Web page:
The Australian

The global titans of higher education are expanding their market reach

By Sean Gallagher and Geoffrey Garrett

Last month, Harvard University and the Massachusetts Institute of Technology jumped into the brave new world of massive open online courses.

With their new edX initiative, these two leading Boston-based universities have for the first time staked their credibility online by offering Harvard and MIT certificates of completion.

They are a long way from fully fledged degrees, but students all around the world will no doubt clamour to get edX certificates for classes that are free and open to anyone who wants to take them.

The student benefits of edX are clear — great classes taught by world-leading professors at no financial cost to students. Online education pioneer and former University of Southern California provost Lloyd Armstrong contends that "because of the rigour of courses, the graduates would likely be better prepared than the grads of a large fraction of accredited schools".

But why are Harvard and MIT willing to risk their priceless reputations by credentialling students they don't admit through traditional quality channels?

The simple answer is that they don't see it as a risk. Rather than potentially undermining their brands, edX intends to globalise them. And in time, Harvard and MIT probably will be able to make money from edX the way some newspapers now profit from online content they used to give away.

And, if anything, the value of the brand and the premium for Harvard and MIT on campus educations will rise still higher.

Harvard and MIT are far from alone in bringing massive open online courses (MOOCs) into their curriculums. Stanford, Princeton, Penn, Berkeley, Duke and Michigan, among others, have created MOOC platforms behind names such as Udacity, Udemy and Coursera. That all these elite American universities are investing their reputations, and almost $US100 million ($103m) with Silicon Valley backing on top, is the strongest indication yet that online learning will be a major part of the future of higher education.

Student response has been extraordinary. Some classes have already attracted enrolments of more than 100,000, with students coming from more than 100 countries. The New York Times refers to MOOCs as the "democratising of higher education". This is no doubt true. But MOOCs are also a great example of what Harvard Business School professor Clayton Christensen calls "disruptive innovation", where a new technology and a new business model disrupt incumbents by making a previously exclusive product accessible to more people, at lower cost.

Harvard and MIT stress that edX "will never replace the traditional residential model of undergraduate education". They are right. But MOOCs can and will expand the reach of the global titans of higher education, in markets that will increasingly look like "winner take all".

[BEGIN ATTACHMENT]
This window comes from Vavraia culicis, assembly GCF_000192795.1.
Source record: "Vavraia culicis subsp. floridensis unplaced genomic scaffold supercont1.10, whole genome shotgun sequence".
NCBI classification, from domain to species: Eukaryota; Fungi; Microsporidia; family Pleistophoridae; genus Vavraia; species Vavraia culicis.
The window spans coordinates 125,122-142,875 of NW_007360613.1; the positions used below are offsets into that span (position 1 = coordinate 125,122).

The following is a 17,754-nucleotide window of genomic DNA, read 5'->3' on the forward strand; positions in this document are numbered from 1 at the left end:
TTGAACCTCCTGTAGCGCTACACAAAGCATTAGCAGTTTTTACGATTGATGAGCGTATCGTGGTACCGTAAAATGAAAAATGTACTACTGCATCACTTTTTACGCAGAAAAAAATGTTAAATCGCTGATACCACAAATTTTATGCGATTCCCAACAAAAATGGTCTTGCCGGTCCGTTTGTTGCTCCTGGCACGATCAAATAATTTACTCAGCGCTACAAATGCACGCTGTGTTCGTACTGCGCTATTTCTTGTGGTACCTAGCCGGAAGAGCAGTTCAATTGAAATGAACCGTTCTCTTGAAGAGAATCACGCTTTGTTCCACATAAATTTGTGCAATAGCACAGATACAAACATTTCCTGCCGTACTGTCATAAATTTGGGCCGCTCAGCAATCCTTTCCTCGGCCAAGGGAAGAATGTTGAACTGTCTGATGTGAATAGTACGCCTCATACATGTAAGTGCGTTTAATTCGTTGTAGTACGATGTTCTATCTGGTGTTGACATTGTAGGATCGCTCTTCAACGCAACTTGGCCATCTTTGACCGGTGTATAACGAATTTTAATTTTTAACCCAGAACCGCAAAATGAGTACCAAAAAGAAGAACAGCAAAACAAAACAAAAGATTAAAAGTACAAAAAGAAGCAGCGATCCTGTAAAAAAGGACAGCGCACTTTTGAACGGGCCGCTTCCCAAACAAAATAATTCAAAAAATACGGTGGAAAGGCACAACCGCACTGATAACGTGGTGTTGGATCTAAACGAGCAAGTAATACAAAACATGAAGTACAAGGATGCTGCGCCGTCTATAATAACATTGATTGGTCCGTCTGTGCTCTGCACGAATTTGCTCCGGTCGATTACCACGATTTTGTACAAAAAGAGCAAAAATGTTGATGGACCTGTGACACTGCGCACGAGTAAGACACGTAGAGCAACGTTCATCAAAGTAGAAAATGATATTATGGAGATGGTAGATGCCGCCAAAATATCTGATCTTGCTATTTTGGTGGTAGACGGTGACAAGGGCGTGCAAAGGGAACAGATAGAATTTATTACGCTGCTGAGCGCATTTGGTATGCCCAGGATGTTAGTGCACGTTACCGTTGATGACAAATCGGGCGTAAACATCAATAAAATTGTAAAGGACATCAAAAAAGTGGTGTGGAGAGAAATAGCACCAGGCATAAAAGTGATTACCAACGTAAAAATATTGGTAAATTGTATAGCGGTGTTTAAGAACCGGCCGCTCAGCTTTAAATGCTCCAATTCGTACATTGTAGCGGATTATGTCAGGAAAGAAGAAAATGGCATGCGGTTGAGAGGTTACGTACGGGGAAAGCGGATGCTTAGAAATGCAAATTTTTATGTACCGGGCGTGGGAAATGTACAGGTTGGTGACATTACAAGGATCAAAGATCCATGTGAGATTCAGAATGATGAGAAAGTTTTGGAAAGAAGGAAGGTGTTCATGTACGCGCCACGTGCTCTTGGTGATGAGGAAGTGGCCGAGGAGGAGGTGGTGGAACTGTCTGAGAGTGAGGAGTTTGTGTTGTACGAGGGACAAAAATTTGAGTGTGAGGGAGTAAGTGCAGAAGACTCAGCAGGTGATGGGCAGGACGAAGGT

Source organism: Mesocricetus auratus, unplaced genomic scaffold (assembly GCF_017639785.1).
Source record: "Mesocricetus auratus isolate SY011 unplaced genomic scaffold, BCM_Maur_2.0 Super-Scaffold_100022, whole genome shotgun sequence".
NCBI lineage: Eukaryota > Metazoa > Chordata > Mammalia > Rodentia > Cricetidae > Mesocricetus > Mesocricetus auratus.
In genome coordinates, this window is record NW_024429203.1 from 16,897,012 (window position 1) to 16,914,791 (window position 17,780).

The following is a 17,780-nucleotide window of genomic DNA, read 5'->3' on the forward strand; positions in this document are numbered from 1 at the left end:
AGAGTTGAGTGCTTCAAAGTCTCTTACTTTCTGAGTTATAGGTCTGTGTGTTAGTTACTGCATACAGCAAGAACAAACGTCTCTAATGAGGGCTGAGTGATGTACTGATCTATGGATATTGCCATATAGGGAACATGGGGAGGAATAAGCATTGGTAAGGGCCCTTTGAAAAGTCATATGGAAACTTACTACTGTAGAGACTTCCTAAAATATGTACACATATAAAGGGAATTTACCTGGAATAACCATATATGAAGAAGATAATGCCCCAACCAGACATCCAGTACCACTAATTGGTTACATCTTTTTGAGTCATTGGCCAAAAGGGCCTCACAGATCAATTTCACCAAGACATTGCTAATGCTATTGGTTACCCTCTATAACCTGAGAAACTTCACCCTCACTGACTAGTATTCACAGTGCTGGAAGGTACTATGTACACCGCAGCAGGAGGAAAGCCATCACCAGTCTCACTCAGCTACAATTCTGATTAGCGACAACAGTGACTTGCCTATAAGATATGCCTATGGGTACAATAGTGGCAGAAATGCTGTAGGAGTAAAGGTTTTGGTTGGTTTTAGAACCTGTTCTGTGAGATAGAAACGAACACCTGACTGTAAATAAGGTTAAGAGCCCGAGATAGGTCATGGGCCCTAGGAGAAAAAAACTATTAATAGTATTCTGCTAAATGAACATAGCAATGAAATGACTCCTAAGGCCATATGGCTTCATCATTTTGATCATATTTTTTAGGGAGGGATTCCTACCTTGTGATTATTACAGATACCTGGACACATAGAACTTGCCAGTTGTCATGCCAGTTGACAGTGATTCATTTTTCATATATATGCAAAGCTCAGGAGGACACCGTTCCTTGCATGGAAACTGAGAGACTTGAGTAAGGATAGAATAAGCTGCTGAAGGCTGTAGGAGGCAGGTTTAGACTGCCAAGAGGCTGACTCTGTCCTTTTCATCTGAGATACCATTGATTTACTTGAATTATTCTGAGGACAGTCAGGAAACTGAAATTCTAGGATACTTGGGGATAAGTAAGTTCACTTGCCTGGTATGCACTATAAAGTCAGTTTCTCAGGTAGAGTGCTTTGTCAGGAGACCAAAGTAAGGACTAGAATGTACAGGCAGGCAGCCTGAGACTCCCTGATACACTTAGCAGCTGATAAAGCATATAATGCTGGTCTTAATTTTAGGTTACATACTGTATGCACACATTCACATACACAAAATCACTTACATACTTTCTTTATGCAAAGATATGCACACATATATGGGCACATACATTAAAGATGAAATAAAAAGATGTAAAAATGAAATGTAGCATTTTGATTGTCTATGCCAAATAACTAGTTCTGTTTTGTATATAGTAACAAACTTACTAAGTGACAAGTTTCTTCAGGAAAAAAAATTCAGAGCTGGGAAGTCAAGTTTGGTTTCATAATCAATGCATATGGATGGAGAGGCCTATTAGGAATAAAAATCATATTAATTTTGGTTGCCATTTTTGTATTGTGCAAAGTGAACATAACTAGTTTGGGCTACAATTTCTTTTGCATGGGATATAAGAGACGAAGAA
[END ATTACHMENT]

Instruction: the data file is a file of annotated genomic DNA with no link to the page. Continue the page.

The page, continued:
Why show up to an average history lecture in an ageing lecture theatre in Delhi, Durban or Durham when you can stay at home and take the class from Harvard's Niall Ferguson?

But the bigger upside to MOOCs concerns the potential credentialling they generate. Consider three possible scenarios.

First, MOOC credentials from world-class universities could come to be accepted as comparable to degree training from lesser institutions.

For instance, might some employers not value the skills and competency of someone who completed Udacity's Building a Search Engine, taught by legendary Stanford professor Sebastien Thrun over a computer science degree from a university outside the Jiao Tong 500? 

Second, MOOCs might be used as prerequisites for on-campus degrees. In Australia and other countries with large international student populations, completing MOOCs could potentially augment if not replace other admissions criteria.

Finally, universities could start incorporating elite MOOCs into their degree programs. For example, MOOCs could replace some first-year large lecture format teaching of core subjects taught the world over, with, say, introduction to macroeconomics by Harvard's Greg Mankiw.

Time will tell if any of these futures play out. After all, elite online higher education died an abrupt death when the dotcom bubble burst a decade ago. But this time it looks different.

The most striking thing about edX and other top MOOCs is the commitment of world-leading institutions to the global proliferation of knowledge. 

For centuries, universities have practised this credo, but they have done so one student, one seminar room and one lecture hall at a time.

In the MOOC world, the proliferation possibilities are limitless and instantaneous.

Traditional universities therefore face two challenges. First, they must decide how to get into the MOOC game, either by producing their own where they are competitive or integrating best-of-breed MOOCs into their educational offering. 

Second, universities must refocus on the value proposition of a costly on-campus higher education when free or lower-cost online yet higher quality options are everywhere. 

This will inevitably mean enhancing group learning skills such as communication, collaboration and leadership rather than merely imparting textbook knowledge. MOOCs are poised to turbo-charge the competitiveness challenge. The time is now for our universities to begin rising to it.